Page:Folk-lore - A Quarterly Review. Volume 14, 1903.djvu/66

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54 ^/^<^ Voice of the Stone of Destiny.

matical in regard to Laertes, his father, who was still alive; while, if Ulysses were dead, it would seem that Telemachus, his son, would only have the first, but by no means an in- defeasible, claim. As Mr. Crooke has pointed out, it results from the interview between Telemachus and the wooers in the first book of the Odyssey, that some kind of divine nomination should appoint the king, and that the choice might fall, not on Telemachus, but on another of the Achaeans in sea-girt Ithaca.^ It is dangerous to read into the poem what is not expressed. The poet is describing an age already mythical, though no doubt he has embodied considerable fragments of actual custom in the represen- tation. He does not detail the process of appointment of king. Consequently, all we can safely say (and that on the assumption that here we have one of the fragments of actual custom) is that the manners and whole atmosphere of the poem correspond with a stage of culture in which the will of the gods would be ascertained by augury. In this connection it may not be irrelevant to refer to the early traditions of Rome. The quarrel between Romulus and Remus concerned not merely the site of the city^ but also the founder after whose name it should be called — in other words, the royal dignity. It was settled by an augury taken from the flight of vultures. Numa, the successor of Romulus, though elected, took care to assure himself by auguries that the gods approved of the choice. It must be remembered that the legends, as we have them, took shape under the republic when the ordinary human process of election had been long established. The habit thus formed probably affected them; and 1 think we are warranted in suspecting that if we could recover them at a prior stage, we should find the appointment of king resting on the will of the gods and ascertained by divination.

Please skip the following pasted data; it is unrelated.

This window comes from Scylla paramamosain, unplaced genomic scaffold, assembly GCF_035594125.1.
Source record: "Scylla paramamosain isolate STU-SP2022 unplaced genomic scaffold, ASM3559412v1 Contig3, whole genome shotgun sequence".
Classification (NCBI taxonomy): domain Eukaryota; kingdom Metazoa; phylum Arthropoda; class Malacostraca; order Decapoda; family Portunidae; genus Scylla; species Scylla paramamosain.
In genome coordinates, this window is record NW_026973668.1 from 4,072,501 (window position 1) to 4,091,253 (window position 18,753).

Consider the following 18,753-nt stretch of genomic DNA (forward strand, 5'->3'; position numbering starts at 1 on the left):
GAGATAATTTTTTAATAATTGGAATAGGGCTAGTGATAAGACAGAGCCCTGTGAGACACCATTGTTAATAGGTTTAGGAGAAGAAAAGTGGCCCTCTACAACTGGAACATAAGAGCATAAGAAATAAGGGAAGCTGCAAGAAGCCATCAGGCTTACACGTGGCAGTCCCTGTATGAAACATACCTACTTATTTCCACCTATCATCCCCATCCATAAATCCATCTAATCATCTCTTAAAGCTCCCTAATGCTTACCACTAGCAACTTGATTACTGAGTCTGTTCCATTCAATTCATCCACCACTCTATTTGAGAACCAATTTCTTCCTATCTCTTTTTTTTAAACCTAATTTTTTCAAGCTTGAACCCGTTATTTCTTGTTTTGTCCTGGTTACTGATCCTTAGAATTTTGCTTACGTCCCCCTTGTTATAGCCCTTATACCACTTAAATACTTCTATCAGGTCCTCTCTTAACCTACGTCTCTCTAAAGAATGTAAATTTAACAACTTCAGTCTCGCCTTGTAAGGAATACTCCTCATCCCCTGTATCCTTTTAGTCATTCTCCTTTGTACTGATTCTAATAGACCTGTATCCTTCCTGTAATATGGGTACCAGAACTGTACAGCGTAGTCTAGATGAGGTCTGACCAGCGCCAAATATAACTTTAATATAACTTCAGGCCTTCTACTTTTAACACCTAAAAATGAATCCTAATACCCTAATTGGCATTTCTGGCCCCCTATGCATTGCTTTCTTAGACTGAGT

' Folk-I.ore, vol. ix., p. 13. Mr. Crooke does not refer to the speech of Eurymachus immediately following that of Telemachus, which confirms what has been said on this subject Ly Anlinous and Telemachus.